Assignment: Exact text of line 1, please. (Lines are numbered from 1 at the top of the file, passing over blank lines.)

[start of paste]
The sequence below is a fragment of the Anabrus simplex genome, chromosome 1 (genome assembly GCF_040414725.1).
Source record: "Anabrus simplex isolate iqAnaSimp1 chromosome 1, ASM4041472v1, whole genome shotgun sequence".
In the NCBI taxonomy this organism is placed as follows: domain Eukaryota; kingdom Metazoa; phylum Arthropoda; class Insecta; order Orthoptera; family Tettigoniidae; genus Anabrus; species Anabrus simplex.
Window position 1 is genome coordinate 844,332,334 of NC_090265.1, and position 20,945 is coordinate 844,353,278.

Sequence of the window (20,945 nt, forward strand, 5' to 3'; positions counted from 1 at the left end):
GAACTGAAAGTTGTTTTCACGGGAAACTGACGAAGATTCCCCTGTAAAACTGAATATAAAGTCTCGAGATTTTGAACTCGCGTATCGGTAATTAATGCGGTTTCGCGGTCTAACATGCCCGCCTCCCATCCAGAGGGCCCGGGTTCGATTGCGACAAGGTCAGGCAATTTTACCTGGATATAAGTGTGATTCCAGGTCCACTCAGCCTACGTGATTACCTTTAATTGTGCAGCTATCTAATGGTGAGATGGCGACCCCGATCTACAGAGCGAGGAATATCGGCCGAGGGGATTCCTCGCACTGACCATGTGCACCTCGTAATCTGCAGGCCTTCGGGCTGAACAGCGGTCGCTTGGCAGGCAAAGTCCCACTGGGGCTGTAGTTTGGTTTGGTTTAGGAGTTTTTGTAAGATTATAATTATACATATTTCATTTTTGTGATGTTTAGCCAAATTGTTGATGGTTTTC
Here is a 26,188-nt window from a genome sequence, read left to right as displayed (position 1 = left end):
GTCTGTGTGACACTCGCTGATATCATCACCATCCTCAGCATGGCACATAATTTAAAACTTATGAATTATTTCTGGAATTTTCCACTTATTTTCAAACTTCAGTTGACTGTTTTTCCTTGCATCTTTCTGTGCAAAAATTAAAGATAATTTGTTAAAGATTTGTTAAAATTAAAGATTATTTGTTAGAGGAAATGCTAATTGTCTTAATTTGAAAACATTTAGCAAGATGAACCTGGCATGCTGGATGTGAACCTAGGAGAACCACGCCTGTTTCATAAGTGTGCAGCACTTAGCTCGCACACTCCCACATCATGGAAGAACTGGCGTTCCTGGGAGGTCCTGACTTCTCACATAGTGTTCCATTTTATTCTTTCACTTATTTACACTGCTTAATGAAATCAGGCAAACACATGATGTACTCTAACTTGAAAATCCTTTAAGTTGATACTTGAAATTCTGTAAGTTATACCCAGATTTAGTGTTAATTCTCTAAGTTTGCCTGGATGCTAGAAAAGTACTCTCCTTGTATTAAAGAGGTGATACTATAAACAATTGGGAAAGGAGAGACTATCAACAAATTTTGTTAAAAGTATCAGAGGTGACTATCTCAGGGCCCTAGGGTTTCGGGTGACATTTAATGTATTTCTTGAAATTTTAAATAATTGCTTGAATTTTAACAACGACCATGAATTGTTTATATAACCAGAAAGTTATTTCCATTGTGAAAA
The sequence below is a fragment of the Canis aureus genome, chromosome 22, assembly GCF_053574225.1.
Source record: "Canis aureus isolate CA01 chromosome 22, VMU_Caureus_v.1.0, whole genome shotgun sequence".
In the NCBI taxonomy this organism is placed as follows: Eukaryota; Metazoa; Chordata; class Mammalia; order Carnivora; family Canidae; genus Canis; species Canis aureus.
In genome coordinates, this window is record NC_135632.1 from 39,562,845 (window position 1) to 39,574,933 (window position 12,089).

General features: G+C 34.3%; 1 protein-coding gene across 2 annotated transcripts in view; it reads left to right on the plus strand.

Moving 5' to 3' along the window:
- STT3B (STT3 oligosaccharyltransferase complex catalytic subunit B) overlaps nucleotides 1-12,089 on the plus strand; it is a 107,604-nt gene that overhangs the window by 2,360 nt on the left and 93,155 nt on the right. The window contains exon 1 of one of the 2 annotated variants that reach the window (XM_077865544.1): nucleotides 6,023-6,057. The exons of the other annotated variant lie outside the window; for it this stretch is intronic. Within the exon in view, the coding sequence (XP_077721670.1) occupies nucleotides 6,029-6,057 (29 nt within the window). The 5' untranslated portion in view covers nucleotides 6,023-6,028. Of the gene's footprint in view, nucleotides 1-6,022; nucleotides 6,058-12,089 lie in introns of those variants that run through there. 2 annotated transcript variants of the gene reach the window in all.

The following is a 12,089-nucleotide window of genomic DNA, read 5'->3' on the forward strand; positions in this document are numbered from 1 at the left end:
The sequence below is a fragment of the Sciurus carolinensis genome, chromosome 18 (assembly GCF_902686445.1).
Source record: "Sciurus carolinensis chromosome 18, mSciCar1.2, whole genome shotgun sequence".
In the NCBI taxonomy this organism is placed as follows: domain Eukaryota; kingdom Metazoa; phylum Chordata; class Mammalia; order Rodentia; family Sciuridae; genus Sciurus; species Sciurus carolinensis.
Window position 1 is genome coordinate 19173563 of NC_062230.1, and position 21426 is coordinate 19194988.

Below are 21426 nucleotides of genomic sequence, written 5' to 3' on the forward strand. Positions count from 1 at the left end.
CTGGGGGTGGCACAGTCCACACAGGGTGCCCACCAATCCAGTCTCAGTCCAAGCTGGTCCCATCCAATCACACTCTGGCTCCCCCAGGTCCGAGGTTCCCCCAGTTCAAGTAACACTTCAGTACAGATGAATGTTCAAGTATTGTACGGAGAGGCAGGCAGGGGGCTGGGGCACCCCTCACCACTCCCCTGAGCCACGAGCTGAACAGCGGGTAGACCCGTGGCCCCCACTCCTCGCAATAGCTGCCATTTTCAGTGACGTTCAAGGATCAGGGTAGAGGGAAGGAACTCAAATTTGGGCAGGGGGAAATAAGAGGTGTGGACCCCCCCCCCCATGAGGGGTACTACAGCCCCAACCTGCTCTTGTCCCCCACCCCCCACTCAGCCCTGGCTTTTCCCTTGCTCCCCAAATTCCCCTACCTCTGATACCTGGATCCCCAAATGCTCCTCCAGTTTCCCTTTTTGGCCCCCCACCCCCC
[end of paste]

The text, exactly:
The sequence below is a fragment of the Anabrus simplex genome, chromosome 1 (genome assembly GCF_040414725.1).